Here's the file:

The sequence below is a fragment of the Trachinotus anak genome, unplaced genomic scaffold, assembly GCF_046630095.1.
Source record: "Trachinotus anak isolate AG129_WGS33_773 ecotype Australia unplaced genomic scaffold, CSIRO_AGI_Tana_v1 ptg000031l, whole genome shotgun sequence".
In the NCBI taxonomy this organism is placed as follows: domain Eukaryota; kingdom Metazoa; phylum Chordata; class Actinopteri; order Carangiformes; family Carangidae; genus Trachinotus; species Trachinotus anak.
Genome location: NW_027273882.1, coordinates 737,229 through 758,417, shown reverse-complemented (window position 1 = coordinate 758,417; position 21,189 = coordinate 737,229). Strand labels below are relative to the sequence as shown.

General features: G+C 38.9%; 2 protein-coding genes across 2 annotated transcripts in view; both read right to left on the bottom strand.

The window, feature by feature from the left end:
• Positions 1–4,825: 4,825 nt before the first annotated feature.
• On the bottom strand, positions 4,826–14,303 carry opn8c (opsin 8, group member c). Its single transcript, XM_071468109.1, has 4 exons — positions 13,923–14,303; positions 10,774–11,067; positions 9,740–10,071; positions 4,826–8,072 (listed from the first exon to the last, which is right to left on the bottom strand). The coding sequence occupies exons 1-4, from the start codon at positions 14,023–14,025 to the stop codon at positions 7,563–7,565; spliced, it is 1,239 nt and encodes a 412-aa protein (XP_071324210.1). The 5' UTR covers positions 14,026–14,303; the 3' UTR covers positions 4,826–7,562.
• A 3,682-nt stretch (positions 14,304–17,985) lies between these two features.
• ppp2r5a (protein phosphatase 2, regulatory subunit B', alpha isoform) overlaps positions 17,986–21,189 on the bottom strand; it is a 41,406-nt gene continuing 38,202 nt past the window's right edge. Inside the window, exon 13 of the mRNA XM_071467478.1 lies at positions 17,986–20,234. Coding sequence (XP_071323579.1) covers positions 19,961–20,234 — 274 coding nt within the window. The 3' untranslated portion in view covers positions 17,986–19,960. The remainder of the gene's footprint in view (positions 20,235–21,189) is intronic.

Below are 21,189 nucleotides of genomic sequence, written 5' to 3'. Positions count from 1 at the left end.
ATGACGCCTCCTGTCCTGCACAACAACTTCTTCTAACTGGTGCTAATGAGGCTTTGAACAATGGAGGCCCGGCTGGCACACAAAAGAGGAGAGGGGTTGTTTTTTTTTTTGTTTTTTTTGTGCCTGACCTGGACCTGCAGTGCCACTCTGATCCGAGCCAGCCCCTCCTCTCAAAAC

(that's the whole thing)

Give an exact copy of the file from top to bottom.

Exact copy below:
The sequence below is a fragment of the Trachinotus anak genome, unplaced genomic scaffold, assembly GCF_046630095.1.
Source record: "Trachinotus anak isolate AG129_WGS33_773 ecotype Australia unplaced genomic scaffold, CSIRO_AGI_Tana_v1 ptg000031l, whole genome shotgun sequence".
In the NCBI taxonomy this organism is placed as follows: domain Eukaryota; kingdom Metazoa; phylum Chordata; class Actinopteri; order Carangiformes; family Carangidae; genus Trachinotus; species Trachinotus anak.
Genome location: NW_027273882.1, coordinates 737,229 through 758,417, shown reverse-complemented (window position 1 = coordinate 758,417; position 21,189 = coordinate 737,229). Strand labels below are relative to the sequence as shown.

General features: G+C 38.9%; 2 protein-coding genes across 2 annotated transcripts in view; both read right to left on the bottom strand.

The window, feature by feature from the left end:
• Positions 1–4,825: 4,825 nt before the first annotated feature.
• On the bottom strand, positions 4,826–14,303 carry opn8c (opsin 8, group member c). Its single transcript, XM_071468109.1, has 4 exons — positions 13,923–14,303; positions 10,774–11,067; positions 9,740–10,071; positions 4,826–8,072 (listed from the first exon to the last, which is right to left on the bottom strand). The coding sequence occupies exons 1-4, from the start codon at positions 14,023–14,025 to the stop codon at positions 7,563–7,565; spliced, it is 1,239 nt and encodes a 412-aa protein (XP_071324210.1). The 5' UTR covers positions 14,026–14,303; the 3' UTR covers positions 4,826–7,562.
• A 3,682-nt stretch (positions 14,304–17,985) lies between these two features.
• ppp2r5a (protein phosphatase 2, regulatory subunit B', alpha isoform) overlaps positions 17,986–21,189 on the bottom strand; it is a 41,406-nt gene continuing 38,202 nt past the window's right edge. Inside the window, exon 13 of the mRNA XM_071467478.1 lies at positions 17,986–20,234. Coding sequence (XP_071323579.1) covers positions 19,961–20,234 — 274 coding nt within the window. The 3' untranslated portion in view covers positions 17,986–19,960. The remainder of the gene's footprint in view (positions 20,235–21,189) is intronic.

Below are 21,189 nucleotides of genomic sequence, written 5' to 3'. Positions count from 1 at the left end.
ATGACGCCTCCTGTCCTGCACAACAACTTCTTCTAACTGGTGCTAATGAGGCTTTGAACAATGGAGGCCCGGCTGGCACACAAAAGAGGAGAGGGGTTGTTTTTTTTTTTGTTTTTTTTGTGCCTGACCTGGACCTGCAGTGCCACTCTGATCCGAGCCAGCCCCTCCTCTCAAAAC